Encompassing some of the greatest scenery in all of Jordan, the Wadi Rum is a vast landscape of ancient riverbeds, sandy desert and epic rock formations. Forged over millions of years, this protected area covers some 720 square kilometres and is still home to Bedouin tribes today.
Spending a night in Wadi Rum is as much of a cultural affair as it is an escape into the wilderness. Here’s what Terri Burgess, a member of our reservations team, had to say about her overnight experience.
I’ve camped in both the Moroccan Sahara and Namib Desert – and loved every second – so this was something I’d been waiting for with very high expectations. And Wadi Rum did not disappoint.
We set off from the village in our jeep safaris in the early afternoon. Over the next three hours we cruised across the sand, exploring dunes, coves and rock formations, before arriving at Rainbow Camp in the early evening. We unloaded the jeeps and raced to our rooms to dump our bags.
We then climbed up to the nearby rock bridge to watch the sun as it set beyond the sea of red sand ahead. The sky was a little overcast, but the colours were spectacular. New found friends who had been chatting nonstop for hours one by one fell silent as we took in the beauty before us. The sun gradually sank out of the sky and was replaced with a blanket of darkness.
Dinner and dance
Dragging ourselves down from the rock, we made our way back to camp to eat. Dinner was a magnificent display of its own, with traditional food and cooking methods (I won’t give away the surprise) and mouthwatering fresh fruit, vegetables and meat. Shortly after we’d filled our bellies and roasted marshmallows on the fire, the locals got out their instruments to play traditional music and dance.
My hand was the first to be pulled up to dance and, slowly but surely, everyone else joined. Hand in hand with new friends, locals and guides we circled and danced for what felt like hours to the beautiful sounds that filled the tent. As the night drew on and people started to peel off to bed, the music hushed for those who wanted to sleep and shisha was brought out for those who didn’t.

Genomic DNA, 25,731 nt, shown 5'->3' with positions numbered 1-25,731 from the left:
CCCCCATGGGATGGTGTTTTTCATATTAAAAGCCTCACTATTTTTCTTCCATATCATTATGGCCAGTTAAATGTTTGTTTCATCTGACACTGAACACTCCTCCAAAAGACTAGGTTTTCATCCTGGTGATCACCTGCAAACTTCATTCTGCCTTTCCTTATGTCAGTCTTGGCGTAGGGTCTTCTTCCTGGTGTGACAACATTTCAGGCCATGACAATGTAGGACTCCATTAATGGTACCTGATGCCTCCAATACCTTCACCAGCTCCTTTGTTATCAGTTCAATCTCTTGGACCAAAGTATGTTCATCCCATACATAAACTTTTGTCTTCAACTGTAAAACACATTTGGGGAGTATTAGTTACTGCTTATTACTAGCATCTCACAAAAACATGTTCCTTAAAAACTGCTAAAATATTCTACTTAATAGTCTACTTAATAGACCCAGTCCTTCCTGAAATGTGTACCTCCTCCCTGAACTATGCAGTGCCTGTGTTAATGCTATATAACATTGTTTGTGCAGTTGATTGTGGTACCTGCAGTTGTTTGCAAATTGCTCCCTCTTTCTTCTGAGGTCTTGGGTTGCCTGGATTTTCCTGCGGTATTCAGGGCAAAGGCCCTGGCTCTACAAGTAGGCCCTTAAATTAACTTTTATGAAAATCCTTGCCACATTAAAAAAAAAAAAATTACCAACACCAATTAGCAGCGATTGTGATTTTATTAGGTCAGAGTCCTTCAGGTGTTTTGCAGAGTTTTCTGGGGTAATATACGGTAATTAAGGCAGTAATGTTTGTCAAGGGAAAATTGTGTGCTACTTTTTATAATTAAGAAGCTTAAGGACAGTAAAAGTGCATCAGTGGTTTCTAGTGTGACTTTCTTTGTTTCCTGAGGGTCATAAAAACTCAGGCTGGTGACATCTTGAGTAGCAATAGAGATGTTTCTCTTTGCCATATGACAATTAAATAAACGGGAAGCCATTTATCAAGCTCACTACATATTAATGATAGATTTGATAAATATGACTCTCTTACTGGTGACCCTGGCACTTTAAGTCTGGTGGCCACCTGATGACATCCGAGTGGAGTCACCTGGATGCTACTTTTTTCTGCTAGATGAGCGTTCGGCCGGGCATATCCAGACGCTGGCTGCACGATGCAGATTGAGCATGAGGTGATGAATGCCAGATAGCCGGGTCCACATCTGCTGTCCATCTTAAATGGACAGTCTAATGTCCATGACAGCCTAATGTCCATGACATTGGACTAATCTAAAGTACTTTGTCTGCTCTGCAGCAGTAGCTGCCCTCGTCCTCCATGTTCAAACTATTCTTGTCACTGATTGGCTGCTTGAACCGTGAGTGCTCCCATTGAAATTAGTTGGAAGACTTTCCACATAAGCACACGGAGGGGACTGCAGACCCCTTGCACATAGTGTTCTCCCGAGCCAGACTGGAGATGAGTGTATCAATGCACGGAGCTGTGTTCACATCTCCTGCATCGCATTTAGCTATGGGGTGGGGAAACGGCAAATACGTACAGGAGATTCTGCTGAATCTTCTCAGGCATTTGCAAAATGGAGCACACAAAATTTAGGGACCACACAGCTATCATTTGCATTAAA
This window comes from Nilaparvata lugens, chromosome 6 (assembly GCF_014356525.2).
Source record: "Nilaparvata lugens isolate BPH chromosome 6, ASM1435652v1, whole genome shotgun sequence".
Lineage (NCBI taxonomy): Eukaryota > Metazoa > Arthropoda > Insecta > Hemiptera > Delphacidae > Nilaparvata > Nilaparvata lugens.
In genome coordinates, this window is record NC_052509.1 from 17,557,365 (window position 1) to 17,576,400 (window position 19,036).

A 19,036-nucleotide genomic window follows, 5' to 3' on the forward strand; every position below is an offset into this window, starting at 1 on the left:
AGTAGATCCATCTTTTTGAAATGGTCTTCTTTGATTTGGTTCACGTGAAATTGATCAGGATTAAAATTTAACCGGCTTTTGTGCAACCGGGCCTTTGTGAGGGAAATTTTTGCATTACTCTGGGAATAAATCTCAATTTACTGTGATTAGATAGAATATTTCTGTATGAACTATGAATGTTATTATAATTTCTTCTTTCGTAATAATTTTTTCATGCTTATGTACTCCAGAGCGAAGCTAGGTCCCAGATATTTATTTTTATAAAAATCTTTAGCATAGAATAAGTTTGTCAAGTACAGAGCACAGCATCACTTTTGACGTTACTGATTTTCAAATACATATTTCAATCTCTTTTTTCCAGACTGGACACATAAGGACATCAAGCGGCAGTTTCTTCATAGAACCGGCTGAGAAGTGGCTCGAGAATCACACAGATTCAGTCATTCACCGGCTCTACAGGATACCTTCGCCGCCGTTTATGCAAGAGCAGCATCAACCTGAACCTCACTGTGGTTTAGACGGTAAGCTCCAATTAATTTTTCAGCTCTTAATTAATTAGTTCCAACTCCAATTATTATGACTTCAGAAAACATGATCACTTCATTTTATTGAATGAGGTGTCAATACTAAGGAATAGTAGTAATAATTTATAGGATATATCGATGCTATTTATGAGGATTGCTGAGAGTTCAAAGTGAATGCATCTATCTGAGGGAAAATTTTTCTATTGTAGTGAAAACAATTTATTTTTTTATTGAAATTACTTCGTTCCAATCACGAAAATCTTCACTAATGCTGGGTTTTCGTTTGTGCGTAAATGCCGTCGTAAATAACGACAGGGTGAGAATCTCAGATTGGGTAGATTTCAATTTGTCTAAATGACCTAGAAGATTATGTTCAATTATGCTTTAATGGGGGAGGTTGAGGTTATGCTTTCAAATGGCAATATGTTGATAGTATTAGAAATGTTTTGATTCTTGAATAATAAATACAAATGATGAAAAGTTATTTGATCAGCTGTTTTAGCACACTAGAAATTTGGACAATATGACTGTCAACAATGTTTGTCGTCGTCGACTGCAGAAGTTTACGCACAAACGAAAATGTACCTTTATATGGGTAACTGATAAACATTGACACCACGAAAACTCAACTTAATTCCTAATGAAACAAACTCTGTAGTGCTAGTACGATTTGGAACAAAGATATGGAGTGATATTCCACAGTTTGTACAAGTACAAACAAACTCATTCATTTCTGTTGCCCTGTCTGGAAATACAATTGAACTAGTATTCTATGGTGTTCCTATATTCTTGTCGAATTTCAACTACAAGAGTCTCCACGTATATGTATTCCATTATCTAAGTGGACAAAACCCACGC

Hours were spent sitting under the stars, smoking shisha, drinking mint tea and learning words of Arabic from our guide. Others shared stories of home and their travels and it was only when the wind began to pick up that we headed to our rooms to sleep.
Sometime in the early hours, before the sun had risen, I awoke to the sound of rain pattering on the roof of our tent. Rain? Really? We woke again in the morning to some very excited locals. This was only the second time it had rained here in the last 12 months. And they couldn’t conceal their excitement as they rely on the rainfall but simply do not get enough.
It was wonderful to see the excitement on their faces and we all soaked up the joyful atmosphere. But I’ll admit, I was thankful the rain had ceased by the time we needed to jump back into our open air jeeps for the half hour drive to the coach.
The drive felt like a dream. As the sky started to clear and the sun draped in, the landscape seemed even more surreal than the day before. A land so alien to anything I’d ever seen.
Of course, this was the Middle East and not everything can always run so smoothly. Travelling at the back of the convoy we gradually started to slow and watched as the rest of the group sped off into the distance. We had a flat tyre, and in the middle of Wadi Rum!
A quick radio call from the driver and the rest of the group turned back for us. Within minutes the locals had the car jacked up and the spare in place. Once again we were off, waving goodbye to the desert and its beauty. But now en-route to finish off our Jordan experience with a float in the enchanting Dead Sea.
Fancy spending a night in Wadi Rum? We visit our desert camp on our Jordan group tours.